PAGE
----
Southwick Hall arose from a forest clearing in the C12th without any thought of a vista or garden, on a cold and damp north-facing slope: the priority of the original occupants, as wool merchants, was to provide for their sizeable flock of sheep.The Georgian incumbents addressed this by establishing gardens to the north across the brook, but on a gentle south-facing slope. They laid out paths and ornamental gardens between two of the rivulets draining down from the forest and created a lake from the brook. The ornamental side of this garden disappeared with time; but the vegetable garden became the productive walled garden of the Victorian and Edwardian times, its layout and ruins still clearly visible today.
The Caprons, arriving in the 1840s after a period of neglect, had their own fresh ideas for an ornamental garden – to the south and west of the hall – along with the master plan to 'turn' the house around, so that the front of the hall (and main aspect) faced south, and no longer north. Paths were laid, flower beds created and specimen trees planted. At its heart, adjoining the west wing of the house, was the lawn; its centrepiece, a large ornamental urn, was displaced by the later craze for tennis and croquet. The wisteria, a gift for the Caprons' new home – and immediately described as ‘rampant’ – grew to cover almost all the west front of the house. An exotic water garden was planted by the brook in 1913, but the lack of gardeners during the wars saw it gradually absorbed by the surrounding woodland. A favourite with little egrets, the area is now carpeted with Japanese butterbur and includes a swamp cypress and bamboo, which flowered exactly one hundred years after it was planted. In contrast to the more formal gardens of the grander historic houses, with their specimen plants, Southwick Hall's gounds offer an immersion in quiet woodland and little-disturbed nature.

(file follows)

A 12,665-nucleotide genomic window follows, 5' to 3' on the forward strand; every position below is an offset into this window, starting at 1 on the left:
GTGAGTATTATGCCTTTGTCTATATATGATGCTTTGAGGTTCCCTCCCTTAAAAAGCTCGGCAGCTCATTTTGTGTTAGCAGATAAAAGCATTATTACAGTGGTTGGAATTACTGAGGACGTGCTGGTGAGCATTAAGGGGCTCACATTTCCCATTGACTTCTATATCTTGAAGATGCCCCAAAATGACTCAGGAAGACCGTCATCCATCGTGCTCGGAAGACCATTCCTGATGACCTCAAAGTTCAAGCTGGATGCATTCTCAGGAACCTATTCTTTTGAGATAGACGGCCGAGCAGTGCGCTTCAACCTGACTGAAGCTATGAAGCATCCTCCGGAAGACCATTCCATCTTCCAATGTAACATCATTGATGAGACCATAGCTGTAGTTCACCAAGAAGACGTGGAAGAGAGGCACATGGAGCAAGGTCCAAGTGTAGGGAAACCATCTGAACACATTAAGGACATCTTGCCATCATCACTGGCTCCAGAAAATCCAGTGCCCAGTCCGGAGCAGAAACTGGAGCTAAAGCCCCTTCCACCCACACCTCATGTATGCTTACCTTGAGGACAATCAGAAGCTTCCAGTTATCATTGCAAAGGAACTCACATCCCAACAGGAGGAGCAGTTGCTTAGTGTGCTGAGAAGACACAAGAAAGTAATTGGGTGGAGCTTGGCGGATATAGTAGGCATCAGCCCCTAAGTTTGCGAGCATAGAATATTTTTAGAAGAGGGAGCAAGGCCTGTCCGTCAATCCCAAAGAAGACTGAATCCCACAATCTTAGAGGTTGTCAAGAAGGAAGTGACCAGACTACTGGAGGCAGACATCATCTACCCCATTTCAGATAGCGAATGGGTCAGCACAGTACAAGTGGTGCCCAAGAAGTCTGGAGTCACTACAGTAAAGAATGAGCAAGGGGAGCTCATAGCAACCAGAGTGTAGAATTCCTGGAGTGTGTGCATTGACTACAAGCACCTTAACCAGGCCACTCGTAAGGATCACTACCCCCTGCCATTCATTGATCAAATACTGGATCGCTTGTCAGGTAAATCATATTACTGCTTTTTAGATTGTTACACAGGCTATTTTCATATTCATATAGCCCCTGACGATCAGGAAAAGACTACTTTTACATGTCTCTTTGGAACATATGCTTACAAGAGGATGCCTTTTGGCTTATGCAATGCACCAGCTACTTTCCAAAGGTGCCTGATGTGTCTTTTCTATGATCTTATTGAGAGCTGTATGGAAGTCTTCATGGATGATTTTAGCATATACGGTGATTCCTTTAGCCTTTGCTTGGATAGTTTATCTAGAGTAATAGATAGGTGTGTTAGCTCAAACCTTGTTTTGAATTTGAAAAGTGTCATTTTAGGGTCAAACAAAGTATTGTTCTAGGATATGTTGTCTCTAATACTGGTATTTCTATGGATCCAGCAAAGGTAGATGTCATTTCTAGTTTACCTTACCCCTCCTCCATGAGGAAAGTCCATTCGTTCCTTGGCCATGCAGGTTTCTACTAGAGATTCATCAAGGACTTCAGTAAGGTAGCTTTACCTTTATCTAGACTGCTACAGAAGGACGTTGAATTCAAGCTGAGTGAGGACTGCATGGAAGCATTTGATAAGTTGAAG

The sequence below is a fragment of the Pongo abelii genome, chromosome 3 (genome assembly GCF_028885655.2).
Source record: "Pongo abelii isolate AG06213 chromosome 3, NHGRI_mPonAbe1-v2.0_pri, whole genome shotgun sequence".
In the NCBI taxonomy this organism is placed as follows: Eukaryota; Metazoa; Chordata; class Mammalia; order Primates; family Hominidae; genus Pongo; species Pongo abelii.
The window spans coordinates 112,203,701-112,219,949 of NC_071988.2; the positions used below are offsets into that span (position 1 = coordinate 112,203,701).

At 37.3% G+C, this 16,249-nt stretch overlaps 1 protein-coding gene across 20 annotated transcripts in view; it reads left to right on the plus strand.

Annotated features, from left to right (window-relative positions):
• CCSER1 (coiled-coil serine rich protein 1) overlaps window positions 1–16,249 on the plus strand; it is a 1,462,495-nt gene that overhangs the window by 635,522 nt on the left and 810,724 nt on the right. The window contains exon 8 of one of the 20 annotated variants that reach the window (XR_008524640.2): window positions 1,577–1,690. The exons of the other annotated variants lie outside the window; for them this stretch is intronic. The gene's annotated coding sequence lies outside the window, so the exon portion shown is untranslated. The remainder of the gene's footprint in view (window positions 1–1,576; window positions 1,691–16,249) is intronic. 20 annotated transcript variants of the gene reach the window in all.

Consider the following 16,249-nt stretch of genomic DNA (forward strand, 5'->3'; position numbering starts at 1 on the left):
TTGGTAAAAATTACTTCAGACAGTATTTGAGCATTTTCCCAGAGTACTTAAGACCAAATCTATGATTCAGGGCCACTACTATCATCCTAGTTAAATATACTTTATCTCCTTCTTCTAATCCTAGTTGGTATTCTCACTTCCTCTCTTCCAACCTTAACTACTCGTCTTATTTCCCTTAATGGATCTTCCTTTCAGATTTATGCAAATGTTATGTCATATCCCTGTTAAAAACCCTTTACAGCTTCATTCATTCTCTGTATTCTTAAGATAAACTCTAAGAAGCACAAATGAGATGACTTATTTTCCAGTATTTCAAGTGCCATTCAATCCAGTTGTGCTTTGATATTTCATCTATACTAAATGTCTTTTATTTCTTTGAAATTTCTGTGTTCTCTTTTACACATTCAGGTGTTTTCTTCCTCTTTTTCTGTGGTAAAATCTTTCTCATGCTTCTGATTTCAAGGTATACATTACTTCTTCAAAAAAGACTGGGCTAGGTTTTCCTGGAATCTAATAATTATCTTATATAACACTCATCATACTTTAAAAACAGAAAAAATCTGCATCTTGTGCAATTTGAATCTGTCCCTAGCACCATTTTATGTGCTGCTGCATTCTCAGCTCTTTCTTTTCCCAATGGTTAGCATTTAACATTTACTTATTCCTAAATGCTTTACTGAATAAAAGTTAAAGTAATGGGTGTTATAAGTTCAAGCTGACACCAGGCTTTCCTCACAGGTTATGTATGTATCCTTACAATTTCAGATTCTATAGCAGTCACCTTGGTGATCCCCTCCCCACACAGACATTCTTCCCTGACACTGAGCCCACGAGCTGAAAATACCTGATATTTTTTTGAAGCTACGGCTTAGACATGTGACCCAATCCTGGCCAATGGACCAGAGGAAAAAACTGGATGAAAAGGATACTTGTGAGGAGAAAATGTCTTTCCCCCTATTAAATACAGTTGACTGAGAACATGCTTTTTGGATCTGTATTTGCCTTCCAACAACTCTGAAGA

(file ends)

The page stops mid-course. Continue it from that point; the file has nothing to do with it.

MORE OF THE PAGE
Southwick's 'sea of daffodils' is always a feature: planted between the wars, they survived the ploughing for potatoes in WWII and are still spreading. The snowdrops naturalised along the brook, now all around the grounds, are also a hallmark; so too the aconites and – blinding, when caught in the right light – the wood anemones. Southwick's mature trees are also a dominant feature of the grounds, as they were perhaps at the outset. They include a persian ironwood and a great lime pollard, with its muscular straight limbs; and the 'Coronation' crab, a natural parasol on the great lawn, with the Georgian wing of the Hall beyond – a favourite with artists.
Along with the brook, ornamental beds and ruins of the Victorian farm, the woodland offers a sheltered haven to many other species of flora, fauna and birdlife, against the natural backdrop of Rockingham Forest.